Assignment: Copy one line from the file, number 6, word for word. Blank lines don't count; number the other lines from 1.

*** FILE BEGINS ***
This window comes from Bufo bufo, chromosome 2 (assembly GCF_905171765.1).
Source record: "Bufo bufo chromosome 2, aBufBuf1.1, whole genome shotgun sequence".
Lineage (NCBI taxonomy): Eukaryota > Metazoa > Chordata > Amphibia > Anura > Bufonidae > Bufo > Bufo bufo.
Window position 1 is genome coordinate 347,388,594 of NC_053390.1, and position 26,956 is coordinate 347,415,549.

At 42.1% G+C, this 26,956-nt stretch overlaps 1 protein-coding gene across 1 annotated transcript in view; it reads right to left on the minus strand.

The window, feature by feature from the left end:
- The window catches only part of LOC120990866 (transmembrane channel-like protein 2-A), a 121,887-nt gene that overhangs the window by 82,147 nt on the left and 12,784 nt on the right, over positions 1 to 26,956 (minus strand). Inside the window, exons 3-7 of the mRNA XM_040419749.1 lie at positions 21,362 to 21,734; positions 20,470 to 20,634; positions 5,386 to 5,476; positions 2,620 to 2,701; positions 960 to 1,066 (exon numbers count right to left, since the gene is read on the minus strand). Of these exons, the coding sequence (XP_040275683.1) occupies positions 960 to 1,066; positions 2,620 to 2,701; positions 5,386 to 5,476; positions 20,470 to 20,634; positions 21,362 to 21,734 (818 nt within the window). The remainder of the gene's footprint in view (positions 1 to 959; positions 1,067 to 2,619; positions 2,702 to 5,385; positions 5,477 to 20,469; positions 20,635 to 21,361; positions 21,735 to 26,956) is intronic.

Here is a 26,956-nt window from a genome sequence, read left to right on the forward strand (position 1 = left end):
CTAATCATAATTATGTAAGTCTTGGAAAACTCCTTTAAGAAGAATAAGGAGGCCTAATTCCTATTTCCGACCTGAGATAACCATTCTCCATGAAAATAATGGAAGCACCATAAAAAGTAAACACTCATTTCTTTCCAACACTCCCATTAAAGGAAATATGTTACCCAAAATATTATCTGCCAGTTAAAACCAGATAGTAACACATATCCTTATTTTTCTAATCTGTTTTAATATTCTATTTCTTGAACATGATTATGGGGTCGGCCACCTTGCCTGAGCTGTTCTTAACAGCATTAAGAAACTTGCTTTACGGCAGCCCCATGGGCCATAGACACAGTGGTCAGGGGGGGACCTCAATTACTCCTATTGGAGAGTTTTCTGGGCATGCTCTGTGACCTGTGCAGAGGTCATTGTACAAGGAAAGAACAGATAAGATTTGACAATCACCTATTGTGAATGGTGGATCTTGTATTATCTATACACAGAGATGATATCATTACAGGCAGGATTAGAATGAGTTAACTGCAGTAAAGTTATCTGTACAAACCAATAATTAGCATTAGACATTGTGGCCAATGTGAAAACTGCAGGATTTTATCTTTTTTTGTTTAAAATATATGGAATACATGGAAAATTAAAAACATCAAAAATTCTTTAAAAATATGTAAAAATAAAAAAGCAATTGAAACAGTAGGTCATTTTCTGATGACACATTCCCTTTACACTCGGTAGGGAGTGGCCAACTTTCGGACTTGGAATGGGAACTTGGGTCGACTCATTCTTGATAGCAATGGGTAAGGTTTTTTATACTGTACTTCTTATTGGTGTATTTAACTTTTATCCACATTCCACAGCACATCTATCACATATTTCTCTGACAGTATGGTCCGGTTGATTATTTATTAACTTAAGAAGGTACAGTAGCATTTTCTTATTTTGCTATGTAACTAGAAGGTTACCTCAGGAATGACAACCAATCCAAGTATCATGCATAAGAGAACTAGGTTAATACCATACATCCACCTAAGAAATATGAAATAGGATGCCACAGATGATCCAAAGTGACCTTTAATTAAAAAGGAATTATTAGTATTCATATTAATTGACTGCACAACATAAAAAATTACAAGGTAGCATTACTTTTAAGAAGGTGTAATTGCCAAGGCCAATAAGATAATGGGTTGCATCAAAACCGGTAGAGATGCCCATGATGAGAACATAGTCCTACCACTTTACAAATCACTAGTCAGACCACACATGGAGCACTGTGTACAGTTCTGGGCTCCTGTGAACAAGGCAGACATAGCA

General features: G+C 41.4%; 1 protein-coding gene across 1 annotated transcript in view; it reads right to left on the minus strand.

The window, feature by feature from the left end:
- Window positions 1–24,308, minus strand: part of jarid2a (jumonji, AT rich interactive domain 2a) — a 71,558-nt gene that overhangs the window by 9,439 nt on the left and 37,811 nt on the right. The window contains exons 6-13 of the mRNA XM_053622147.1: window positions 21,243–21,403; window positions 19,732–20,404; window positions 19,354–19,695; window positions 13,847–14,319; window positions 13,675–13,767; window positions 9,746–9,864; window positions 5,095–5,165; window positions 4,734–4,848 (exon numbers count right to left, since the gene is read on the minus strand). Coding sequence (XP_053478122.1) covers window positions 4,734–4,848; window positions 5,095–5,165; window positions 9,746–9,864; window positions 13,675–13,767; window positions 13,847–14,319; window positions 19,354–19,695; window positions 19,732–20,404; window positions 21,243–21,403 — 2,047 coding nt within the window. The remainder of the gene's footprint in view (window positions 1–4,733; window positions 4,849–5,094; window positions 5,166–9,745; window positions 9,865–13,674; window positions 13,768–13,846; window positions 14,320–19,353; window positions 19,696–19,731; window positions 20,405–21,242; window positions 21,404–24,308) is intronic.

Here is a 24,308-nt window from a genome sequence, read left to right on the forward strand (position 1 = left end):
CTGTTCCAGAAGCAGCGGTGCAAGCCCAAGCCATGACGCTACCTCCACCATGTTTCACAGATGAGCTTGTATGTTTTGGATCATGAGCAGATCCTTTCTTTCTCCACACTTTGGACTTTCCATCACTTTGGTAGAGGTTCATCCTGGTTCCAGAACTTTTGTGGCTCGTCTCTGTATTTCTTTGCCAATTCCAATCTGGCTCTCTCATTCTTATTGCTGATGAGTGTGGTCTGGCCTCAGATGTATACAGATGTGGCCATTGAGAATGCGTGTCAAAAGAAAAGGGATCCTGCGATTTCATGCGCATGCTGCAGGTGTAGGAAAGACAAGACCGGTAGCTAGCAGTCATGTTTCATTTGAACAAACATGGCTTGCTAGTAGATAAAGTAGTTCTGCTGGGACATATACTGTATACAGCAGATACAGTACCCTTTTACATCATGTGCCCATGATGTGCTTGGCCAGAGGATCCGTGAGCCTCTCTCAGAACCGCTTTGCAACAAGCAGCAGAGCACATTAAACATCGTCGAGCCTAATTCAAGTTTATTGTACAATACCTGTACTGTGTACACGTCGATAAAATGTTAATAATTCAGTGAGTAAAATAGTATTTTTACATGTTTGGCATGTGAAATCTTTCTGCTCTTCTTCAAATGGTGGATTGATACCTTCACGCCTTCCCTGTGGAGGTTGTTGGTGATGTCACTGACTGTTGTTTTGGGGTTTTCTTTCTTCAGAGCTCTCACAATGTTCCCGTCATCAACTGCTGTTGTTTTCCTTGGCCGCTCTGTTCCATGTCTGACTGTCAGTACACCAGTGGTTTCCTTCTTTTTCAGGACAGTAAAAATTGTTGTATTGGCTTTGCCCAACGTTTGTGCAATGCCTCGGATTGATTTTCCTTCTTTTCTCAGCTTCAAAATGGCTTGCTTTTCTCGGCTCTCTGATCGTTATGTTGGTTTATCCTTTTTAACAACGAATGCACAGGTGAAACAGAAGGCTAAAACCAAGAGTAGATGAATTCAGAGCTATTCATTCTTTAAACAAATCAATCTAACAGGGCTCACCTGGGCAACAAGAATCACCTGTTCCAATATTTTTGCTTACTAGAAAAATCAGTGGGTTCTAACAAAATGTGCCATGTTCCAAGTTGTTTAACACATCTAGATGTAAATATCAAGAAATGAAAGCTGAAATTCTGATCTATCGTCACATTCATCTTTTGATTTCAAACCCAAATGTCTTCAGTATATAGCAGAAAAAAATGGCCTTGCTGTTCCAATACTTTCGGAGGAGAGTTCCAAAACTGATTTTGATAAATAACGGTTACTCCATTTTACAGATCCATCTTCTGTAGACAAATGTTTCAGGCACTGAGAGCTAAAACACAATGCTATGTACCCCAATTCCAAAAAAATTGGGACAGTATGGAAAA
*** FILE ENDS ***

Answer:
The window, feature by feature from the left end: